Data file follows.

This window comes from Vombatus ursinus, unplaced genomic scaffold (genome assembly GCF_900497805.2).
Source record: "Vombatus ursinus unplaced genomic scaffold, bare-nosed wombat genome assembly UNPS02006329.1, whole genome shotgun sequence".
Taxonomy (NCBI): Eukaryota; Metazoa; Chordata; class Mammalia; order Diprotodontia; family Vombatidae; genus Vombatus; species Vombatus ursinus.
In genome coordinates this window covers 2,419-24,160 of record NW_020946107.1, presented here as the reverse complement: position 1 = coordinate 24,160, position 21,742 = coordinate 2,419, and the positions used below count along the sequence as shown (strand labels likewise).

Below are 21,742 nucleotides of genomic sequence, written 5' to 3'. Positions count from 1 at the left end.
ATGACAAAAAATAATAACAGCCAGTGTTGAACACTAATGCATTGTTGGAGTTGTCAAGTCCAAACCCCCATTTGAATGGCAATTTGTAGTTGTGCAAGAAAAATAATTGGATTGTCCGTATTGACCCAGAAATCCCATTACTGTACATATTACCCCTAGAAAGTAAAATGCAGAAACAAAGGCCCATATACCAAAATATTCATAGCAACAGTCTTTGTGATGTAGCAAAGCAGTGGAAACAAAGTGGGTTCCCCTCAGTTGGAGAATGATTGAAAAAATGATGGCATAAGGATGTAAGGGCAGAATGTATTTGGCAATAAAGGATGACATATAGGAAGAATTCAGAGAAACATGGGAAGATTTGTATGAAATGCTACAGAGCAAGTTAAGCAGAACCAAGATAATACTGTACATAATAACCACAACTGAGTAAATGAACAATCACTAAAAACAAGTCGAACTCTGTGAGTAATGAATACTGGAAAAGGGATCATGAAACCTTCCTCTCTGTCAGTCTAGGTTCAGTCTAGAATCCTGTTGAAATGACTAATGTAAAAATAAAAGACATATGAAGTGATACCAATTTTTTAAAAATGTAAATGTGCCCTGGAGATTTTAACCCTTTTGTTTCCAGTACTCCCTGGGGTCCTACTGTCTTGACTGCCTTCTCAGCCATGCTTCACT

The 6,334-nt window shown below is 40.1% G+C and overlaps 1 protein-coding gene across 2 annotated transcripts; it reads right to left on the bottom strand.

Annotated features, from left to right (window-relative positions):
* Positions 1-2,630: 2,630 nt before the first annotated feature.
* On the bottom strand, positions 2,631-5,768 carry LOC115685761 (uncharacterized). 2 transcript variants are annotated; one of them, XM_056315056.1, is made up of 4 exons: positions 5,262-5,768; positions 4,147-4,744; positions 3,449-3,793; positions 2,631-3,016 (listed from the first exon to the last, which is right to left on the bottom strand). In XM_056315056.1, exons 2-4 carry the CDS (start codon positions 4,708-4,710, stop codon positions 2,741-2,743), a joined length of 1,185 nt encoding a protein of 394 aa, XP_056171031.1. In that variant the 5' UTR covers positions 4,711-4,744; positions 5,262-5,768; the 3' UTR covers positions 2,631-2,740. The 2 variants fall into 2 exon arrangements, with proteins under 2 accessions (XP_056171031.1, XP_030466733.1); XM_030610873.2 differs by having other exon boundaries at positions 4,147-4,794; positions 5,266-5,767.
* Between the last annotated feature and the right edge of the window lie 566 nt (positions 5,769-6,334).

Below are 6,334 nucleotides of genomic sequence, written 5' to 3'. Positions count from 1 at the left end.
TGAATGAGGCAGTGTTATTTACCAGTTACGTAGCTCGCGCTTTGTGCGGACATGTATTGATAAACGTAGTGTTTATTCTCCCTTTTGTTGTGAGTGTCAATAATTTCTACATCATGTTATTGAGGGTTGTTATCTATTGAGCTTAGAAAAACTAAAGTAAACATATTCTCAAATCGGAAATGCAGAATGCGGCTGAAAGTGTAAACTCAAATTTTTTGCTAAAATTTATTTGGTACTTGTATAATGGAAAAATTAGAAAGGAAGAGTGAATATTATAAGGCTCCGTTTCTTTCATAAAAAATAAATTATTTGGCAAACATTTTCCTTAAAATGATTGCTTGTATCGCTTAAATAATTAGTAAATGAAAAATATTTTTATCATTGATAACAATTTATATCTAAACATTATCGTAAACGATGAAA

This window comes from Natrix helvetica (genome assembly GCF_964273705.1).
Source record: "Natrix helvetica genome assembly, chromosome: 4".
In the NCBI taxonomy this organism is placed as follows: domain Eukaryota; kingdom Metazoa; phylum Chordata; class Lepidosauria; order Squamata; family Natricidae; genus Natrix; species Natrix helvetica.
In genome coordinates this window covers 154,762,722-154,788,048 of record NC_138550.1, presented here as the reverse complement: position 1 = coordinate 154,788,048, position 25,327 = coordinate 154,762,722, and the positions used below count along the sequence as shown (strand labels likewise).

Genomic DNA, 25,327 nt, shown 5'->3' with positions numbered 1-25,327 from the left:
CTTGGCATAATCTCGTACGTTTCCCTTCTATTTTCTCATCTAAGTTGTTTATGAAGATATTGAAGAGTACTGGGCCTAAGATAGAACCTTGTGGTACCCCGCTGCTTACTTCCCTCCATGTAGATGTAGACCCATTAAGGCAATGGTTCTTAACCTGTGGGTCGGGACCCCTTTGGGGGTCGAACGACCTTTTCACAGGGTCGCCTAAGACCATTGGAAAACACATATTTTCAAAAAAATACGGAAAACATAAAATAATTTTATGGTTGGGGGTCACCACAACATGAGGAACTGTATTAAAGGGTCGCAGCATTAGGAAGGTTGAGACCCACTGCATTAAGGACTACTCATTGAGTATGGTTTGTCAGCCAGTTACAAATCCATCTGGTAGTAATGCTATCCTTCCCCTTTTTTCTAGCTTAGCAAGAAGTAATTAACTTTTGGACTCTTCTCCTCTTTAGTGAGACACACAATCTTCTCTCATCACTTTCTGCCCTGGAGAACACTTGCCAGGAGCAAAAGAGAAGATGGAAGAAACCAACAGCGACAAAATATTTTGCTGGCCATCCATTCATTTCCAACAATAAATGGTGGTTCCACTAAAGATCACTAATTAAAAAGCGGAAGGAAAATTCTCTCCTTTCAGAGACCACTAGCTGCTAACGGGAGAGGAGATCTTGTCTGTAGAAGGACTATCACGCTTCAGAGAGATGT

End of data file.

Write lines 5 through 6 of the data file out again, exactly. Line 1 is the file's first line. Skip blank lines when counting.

Below are 21,742 nucleotides of genomic sequence, written 5' to 3'. Positions count from 1 at the left end.
ATGACAAAAAATAATAACAGCCAGTGTTGAACACTAATGCATTGTTGGAGTTGTCAAGTCCAAACCCCCATTTGAATGGCAATTTGTAGTTGTGCAAGAAAAATAATTGGATTGTCCGTATTGACCCAGAAATCCCATTACTGTACATATTACCCCTAGAAAGTAAAATGCAGAAACAAAGGCCCATATACCAAAATATTCATAGCAACAGTCTTTGTGATGTAGCAAAGCAGTGGAAACAAAGTGGGTTCCCCTCAGTTGGAGAATGATTGAAAAAATGATGGCATAAGGATGTAAGGGCAGAATGTATTTGGCAATAAAGGATGACATATAGGAAGAATTCAGAGAAACATGGGAAGATTTGTATGAAATGCTACAGAGCAAGTTAAGCAGAACCAAGATAATACTGTACATAATAACCACAACTGAGTAAATGAACAATCACTAAAAACAAGTCGAACTCTGTGAGTAATGAATACTGGAAAAGGGATCATGAAACCTTCCTCTCTGTCAGTCTAGGTTCAGTCTAGAATCCTGTTGAAATGACTAATGTAAAAATAAAAGACATATGAAGTGATACCAATTTTTTAAAAATGTAAATGTGCCCTGGAGATTTTAACCCTTTTGTTTCCAGTACTCCCTGGGGTCCTACTGTCTTGACTGCCTTCTCAGCCATGCTTCACT